———————————————————————————————-

Good places to stay for families in the park?

Answer: In Yosemite Valley, the Ahwahnee Hotel is a luxury resort and the Yosemite Lodge at the Falls is more of a family hotel/motel. Curry Village has tent cabins and some hotel/motel type rooms as well.

There are a few campgrounds with covered camp sites, tent sites and rv sites if you want the full experience of “roughing it”.

Wawona Hotel - Yosemite (copyright 2010 JoshWillTravel)

Historic Wawona Hotel – Yosemite (copyright 2010 JoshWillTravel)

The historic Wawona Hotel and Tuolumne Meadows Lodge (tent cabins and campsites only) are both inside the park concessionaires on the rim of the valley. Near Wawona there is the Mariposa Grove of Giant Sequoia Redwood Trees and skiing in winter at Yosemite’s Badger Pass and Toulomne Meadows and Tenaya Lake are worth the trip when the roads are open and there is a grove of Giant Sequoias there as well.

There are a number of hotels, condos for rent, cabins and campgrounds just outside the park too.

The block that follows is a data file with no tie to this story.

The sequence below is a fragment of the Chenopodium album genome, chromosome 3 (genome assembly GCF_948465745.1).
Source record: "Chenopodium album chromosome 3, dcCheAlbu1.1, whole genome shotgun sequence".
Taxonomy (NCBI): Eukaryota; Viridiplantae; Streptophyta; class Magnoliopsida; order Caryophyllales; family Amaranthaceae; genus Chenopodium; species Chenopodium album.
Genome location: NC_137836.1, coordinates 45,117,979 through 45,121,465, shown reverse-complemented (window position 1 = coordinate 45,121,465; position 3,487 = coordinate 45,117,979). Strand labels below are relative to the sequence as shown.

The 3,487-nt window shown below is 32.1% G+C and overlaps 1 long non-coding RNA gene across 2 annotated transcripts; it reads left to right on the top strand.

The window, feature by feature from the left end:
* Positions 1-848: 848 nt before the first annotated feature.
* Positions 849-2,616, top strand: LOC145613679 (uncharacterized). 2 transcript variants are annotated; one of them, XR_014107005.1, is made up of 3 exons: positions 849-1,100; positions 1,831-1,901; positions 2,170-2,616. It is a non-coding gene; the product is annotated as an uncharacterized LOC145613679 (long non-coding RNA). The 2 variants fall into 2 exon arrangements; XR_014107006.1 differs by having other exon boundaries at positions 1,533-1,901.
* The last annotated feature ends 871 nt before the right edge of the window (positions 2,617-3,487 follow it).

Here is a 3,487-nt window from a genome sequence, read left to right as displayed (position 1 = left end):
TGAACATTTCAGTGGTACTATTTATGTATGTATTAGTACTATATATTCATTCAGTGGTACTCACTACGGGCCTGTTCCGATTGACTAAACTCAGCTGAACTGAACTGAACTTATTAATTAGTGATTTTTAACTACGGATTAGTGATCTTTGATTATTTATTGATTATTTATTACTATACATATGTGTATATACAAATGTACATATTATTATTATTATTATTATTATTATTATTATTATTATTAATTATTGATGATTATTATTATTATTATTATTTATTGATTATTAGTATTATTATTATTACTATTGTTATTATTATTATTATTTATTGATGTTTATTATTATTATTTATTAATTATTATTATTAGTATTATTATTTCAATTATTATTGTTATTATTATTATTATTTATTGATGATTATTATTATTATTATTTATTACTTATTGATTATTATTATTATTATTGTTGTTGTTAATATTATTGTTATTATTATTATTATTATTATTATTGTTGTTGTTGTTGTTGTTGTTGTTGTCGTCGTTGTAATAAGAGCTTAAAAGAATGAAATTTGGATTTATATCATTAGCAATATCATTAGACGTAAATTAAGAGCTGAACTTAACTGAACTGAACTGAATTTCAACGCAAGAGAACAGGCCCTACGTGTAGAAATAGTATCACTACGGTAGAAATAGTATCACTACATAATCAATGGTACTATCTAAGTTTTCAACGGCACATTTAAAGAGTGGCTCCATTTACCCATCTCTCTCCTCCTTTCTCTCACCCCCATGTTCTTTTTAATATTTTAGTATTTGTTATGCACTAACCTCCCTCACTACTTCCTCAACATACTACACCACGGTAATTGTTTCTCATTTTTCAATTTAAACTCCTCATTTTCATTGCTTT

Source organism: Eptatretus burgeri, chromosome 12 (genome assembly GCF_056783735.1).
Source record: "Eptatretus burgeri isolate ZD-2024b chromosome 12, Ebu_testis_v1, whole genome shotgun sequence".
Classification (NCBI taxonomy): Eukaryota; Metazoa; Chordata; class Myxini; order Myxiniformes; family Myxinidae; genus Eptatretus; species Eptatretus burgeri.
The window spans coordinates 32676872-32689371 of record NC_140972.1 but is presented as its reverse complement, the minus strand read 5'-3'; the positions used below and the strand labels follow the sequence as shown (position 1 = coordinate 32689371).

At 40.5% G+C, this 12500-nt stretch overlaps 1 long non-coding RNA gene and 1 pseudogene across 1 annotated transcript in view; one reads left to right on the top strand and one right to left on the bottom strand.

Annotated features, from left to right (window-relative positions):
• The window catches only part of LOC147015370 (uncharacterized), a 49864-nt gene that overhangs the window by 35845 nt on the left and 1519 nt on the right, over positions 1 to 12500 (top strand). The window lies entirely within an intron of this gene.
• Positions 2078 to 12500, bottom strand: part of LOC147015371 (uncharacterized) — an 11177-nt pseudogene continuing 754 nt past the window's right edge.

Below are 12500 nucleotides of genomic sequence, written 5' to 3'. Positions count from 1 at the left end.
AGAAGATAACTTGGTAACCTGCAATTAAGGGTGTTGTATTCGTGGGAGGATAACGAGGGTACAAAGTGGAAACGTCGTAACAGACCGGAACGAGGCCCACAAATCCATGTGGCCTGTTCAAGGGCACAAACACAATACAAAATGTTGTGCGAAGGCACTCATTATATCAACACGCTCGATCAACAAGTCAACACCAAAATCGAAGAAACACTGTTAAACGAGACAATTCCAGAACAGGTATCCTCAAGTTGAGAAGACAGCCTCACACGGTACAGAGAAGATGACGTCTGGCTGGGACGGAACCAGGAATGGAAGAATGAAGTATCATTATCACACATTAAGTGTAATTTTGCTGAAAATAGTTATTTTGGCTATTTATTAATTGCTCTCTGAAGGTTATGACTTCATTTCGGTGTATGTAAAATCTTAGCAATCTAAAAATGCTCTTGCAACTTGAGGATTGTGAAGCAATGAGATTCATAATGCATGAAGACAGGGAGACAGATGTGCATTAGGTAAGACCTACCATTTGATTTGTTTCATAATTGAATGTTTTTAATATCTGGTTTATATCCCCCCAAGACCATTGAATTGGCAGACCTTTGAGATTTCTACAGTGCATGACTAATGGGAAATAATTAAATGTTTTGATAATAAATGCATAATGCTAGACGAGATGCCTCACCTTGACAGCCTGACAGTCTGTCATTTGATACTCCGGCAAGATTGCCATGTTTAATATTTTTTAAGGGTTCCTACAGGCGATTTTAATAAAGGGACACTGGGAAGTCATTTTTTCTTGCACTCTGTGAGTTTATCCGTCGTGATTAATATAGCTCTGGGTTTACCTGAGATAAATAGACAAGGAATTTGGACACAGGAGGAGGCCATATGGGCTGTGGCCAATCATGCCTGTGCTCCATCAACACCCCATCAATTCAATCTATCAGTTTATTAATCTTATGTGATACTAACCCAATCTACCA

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07-APR-13: Hana Maui Sunrise

Hana, Maui, Hawaii

Hana Maui Sunrise - Hana, Maui, Hawaii (copyright 2010 JoshWillTravel)

Hana Maui Sunrise – Hana, Maui, Hawaii (copyright 2010 JoshWillTravel)

Hana is located at the eastern end of the island of Maui and is one of the most isolated communities in the state of Hawaii. Hana Town is reached mainly via the Hana Highway (HI-360 completed in 1926), a long and winding (620 curves and 59 bridges) 52 mile highway along Maui’s northern shore.

St. Sophia’s Church marks your arrival into Hana.  The Travaasa Hana (the historic Hotel Hana-Maui) is a luxury resort rooted in Hawaiian tradition. Shop at the famous Hasegawa General Store. Swim and sunbathe at Hana Beach Park or Hamoa Beach.  Snorkel at Waianapanapa State Park, a beautiful black sand beach.  Visit Hale Piilani, the state’s largest heiau (Hawaiian temple) in the Kanahu Botanical Gardens.  Continue 10 miles south to Haleakala National Park in Kipahulu. See the Pools of Oheo, where waterfalls spill into tiered pools leading to the sea and hike the Pipiwai Trail to the 400-foot Waimoku Falls.